Just the other day a psychiatrist friend of mine and I were talking about the roots of the drug crisis in America – you know, the one that has America’s doctors prescribing more than enough opioids to keep every adult American high every day of the year? And has the majority of pregnant mothers on Medicaid also addicted to opioids? And is highly associated with the twelve million admission to jails in America every year?
Yeah, that one.
We’ve seen all the short sighted solutions, including the “war on crime,” the “war on drugs,” (as if drugs and crime were entities that could be engaged in combat – when will we have a “war on war?”), the massive increase in policing, the criminalization of drug dependency resulting in tens of millions of destroyed lives in America, and coming soon, a wall on the Mexican border that will somehow prevent doctors in New Hampshire and New Mexico and Illinois and every other state from writing millions of drug-addicting prescriptions for their patients.
Americans love easy simple answers to life’s struggles, and American physicians, pharmaceutical companies and corrupt politicians (well-paid by big pharma and the AMA for their votes) are more than happy to sell them one. Guess what the easy simple answer is? Opioids.
Okay, okay, I’ll stop. Just when I was about to go off on my anti-drug rant, my psychiatrist friend made an unusual comment. By the way, he has been an American citizen for all of a decade, but his outsider status, coming to America out of poverty in a developing nation, gives him a unique perspective. Kid of radical but also kind of conservative in a way that no American who does not want to be labeled as lower than pond scum would every dare to voice.
“You know,” he said, “America has lost its soul.”
I was literally stopped in my tracks as I paced around the room.
He explained that in his culture soul or spirit is the guidance system for behavior. Soul reflects the accepted shared values of the social group. One’s soul is unmitigatedly one’s own, thus its cleanliness and functioning capacity is one’s own responsibility. One cares for one’s soul as one cares for a child, for the environment, for God. The soul is the reservoir of all the virtuous or nefarious actions that one may have perpetrated during a lifetime. The soul remembers.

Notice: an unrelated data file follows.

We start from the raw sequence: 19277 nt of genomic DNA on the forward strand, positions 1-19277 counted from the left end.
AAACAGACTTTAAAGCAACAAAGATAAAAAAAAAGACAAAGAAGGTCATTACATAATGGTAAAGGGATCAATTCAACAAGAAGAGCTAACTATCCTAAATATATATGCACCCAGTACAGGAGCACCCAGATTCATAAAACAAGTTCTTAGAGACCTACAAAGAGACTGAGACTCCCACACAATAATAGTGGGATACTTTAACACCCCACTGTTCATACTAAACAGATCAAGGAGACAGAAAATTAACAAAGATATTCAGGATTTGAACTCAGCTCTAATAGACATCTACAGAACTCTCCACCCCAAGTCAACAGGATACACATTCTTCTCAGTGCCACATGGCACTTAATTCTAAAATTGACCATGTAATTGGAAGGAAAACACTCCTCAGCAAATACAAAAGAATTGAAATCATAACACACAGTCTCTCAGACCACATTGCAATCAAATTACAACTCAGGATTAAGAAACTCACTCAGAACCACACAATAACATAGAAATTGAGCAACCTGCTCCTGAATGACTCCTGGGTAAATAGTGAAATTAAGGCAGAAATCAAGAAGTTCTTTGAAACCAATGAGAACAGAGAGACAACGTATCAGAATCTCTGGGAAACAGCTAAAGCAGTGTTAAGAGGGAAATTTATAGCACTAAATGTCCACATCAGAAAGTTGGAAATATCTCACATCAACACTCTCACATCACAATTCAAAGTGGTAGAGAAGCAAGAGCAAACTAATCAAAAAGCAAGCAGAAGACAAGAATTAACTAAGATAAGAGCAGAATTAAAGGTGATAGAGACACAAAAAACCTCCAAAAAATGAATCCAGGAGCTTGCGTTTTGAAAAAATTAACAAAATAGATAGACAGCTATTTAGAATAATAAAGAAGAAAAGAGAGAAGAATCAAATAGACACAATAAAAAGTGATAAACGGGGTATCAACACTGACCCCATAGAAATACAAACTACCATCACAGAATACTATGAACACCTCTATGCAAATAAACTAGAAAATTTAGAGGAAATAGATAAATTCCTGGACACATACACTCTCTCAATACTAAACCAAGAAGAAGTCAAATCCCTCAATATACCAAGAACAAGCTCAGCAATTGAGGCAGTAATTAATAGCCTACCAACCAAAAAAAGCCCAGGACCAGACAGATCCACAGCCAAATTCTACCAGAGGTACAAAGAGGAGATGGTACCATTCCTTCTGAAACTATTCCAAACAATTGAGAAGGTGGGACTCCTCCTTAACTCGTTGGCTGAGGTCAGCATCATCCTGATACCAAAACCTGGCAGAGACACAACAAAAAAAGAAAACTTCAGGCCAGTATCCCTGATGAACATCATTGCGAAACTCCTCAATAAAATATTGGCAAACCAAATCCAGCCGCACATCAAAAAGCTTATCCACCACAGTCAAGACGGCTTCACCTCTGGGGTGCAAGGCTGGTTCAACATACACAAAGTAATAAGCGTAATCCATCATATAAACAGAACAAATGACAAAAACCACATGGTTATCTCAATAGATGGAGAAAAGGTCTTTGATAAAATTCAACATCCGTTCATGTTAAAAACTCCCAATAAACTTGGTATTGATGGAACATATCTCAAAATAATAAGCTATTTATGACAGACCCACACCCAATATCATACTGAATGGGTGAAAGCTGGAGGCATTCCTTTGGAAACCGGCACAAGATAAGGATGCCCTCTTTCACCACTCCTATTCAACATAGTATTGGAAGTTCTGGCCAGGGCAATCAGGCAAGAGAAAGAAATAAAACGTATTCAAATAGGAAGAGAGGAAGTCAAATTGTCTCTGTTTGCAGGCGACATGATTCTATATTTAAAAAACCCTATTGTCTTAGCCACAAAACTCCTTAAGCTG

More than half a century ago (in 1960 to be exact), John F. Kennedy in his inaugural address informed the American populace that they should not ask what their country could do for them, but rather what they could do for their country.
How do you think that would go over today? In a time when Bernie Sanders tells grown adults that they should not be responsible for loans taken out to party for four years, but rather the debt should be foisted onto their children and grandchildren? When the majority of Americans receive public benefits and incarceration has become a form of sustenance for many millions of men?
My guess is that many people would be outraged, insisting that it is the responsibility of others to care for them, and to care for them well, and that failure to care for them well should constitute a crime.
The soul, according to my friend’s culture, is that aspect of existence that is focused on what one gives rather than what one receives, the spirit is that aspect of existence that seeks to be unified with God, and therefore must be made clean and whole the better to resemble God.
But today even to mention God or spirit in America brings legal charges and lawsuits and accusations that one is oppressing others, not by forcing anything upon them, but simply by suggesting that attending to their spiritual lives might be a good thing, for them, for their communities, for their planet.
Today’s Americans are told to believe, not in their own spiritual journey, but rather that their problems and concerns are to be addressed only through the medical model, by “qualified” practitioners licensed to label the problem and authorize the distribution of a drug to address the symptoms of the problem. Thus the human journey becomes a massive public relations scam by medical providers and pharmaceutical companies bent on convincing “patients” that sacrifice is unnecessary and suffering for a worthwhile purpose is just plain evil.
People disconnected from their souls come to believe this pap and get in line at the doctor’s office, insisting that they are unhappy and it is the doctor’s responsibility to bring them immediate and permanent bliss.
Well, the doctor and the pharmaceutical corporations have just the answer: opioids, or some other substance that will have you feeling better in a flash – but will ultimately destroy your soul.
So, oddly enough, the key to addressing America’s drug mess may not be the ingestion of another pill, but rather using appropriate medical interventions, if necessary at all, to create an opening for the soul, for that deep sense of purpose and meaning that is at the center of life.